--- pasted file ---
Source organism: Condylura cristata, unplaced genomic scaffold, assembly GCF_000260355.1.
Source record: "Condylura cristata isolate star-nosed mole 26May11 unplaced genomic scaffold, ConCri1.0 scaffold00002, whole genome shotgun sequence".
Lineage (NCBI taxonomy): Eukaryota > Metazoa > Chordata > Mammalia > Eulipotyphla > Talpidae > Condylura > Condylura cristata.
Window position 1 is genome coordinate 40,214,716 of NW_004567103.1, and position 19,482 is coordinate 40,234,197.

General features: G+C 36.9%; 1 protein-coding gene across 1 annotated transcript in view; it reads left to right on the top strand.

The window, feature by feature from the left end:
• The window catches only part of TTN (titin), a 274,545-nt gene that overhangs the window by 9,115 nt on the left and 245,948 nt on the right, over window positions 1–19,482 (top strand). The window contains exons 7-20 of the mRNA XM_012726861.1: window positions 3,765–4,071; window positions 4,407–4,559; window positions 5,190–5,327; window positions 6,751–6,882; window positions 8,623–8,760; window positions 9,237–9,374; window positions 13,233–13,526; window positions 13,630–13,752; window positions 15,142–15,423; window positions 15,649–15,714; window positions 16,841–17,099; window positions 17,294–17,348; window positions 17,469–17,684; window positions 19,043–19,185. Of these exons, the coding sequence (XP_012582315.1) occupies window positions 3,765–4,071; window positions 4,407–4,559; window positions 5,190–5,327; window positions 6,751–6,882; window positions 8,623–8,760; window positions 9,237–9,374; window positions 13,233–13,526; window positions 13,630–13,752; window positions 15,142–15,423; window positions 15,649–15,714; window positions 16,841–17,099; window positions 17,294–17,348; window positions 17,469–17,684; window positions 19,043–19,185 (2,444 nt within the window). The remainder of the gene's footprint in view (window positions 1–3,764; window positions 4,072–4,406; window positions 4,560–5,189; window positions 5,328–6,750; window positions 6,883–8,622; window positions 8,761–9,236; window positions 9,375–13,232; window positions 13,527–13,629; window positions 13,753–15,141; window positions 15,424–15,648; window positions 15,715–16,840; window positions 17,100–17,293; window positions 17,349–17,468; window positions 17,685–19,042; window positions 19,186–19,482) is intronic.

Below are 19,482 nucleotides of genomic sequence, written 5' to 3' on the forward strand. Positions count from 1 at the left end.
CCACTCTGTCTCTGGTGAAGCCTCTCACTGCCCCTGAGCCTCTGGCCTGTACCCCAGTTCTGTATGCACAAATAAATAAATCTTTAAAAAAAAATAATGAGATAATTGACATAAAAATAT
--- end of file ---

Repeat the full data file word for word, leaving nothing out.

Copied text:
Source organism: Condylura cristata, unplaced genomic scaffold, assembly GCF_000260355.1.
Source record: "Condylura cristata isolate star-nosed mole 26May11 unplaced genomic scaffold, ConCri1.0 scaffold00002, whole genome shotgun sequence".
Lineage (NCBI taxonomy): Eukaryota > Metazoa > Chordata > Mammalia > Eulipotyphla > Talpidae > Condylura > Condylura cristata.
Window position 1 is genome coordinate 40,214,716 of NW_004567103.1, and position 19,482 is coordinate 40,234,197.

General features: G+C 36.9%; 1 protein-coding gene across 1 annotated transcript in view; it reads left to right on the top strand.

The window, feature by feature from the left end:
• The window catches only part of TTN (titin), a 274,545-nt gene that overhangs the window by 9,115 nt on the left and 245,948 nt on the right, over window positions 1–19,482 (top strand). The window contains exons 7-20 of the mRNA XM_012726861.1: window positions 3,765–4,071; window positions 4,407–4,559; window positions 5,190–5,327; window positions 6,751–6,882; window positions 8,623–8,760; window positions 9,237–9,374; window positions 13,233–13,526; window positions 13,630–13,752; window positions 15,142–15,423; window positions 15,649–15,714; window positions 16,841–17,099; window positions 17,294–17,348; window positions 17,469–17,684; window positions 19,043–19,185. Of these exons, the coding sequence (XP_012582315.1) occupies window positions 3,765–4,071; window positions 4,407–4,559; window positions 5,190–5,327; window positions 6,751–6,882; window positions 8,623–8,760; window positions 9,237–9,374; window positions 13,233–13,526; window positions 13,630–13,752; window positions 15,142–15,423; window positions 15,649–15,714; window positions 16,841–17,099; window positions 17,294–17,348; window positions 17,469–17,684; window positions 19,043–19,185 (2,444 nt within the window). The remainder of the gene's footprint in view (window positions 1–3,764; window positions 4,072–4,406; window positions 4,560–5,189; window positions 5,328–6,750; window positions 6,883–8,622; window positions 8,761–9,236; window positions 9,375–13,232; window positions 13,527–13,629; window positions 13,753–15,141; window positions 15,424–15,648; window positions 15,715–16,840; window positions 17,100–17,293; window positions 17,349–17,468; window positions 17,685–19,042; window positions 19,186–19,482) is intronic.

Below are 19,482 nucleotides of genomic sequence, written 5' to 3' on the forward strand. Positions count from 1 at the left end.
CCACTCTGTCTCTGGTGAAGCCTCTCACTGCCCCTGAGCCTCTGGCCTGTACCCCAGTTCTGTATGCACAAATAAATAAATCTTTAAAAAAAAATAATGAGATAATTGACATAAAAATAT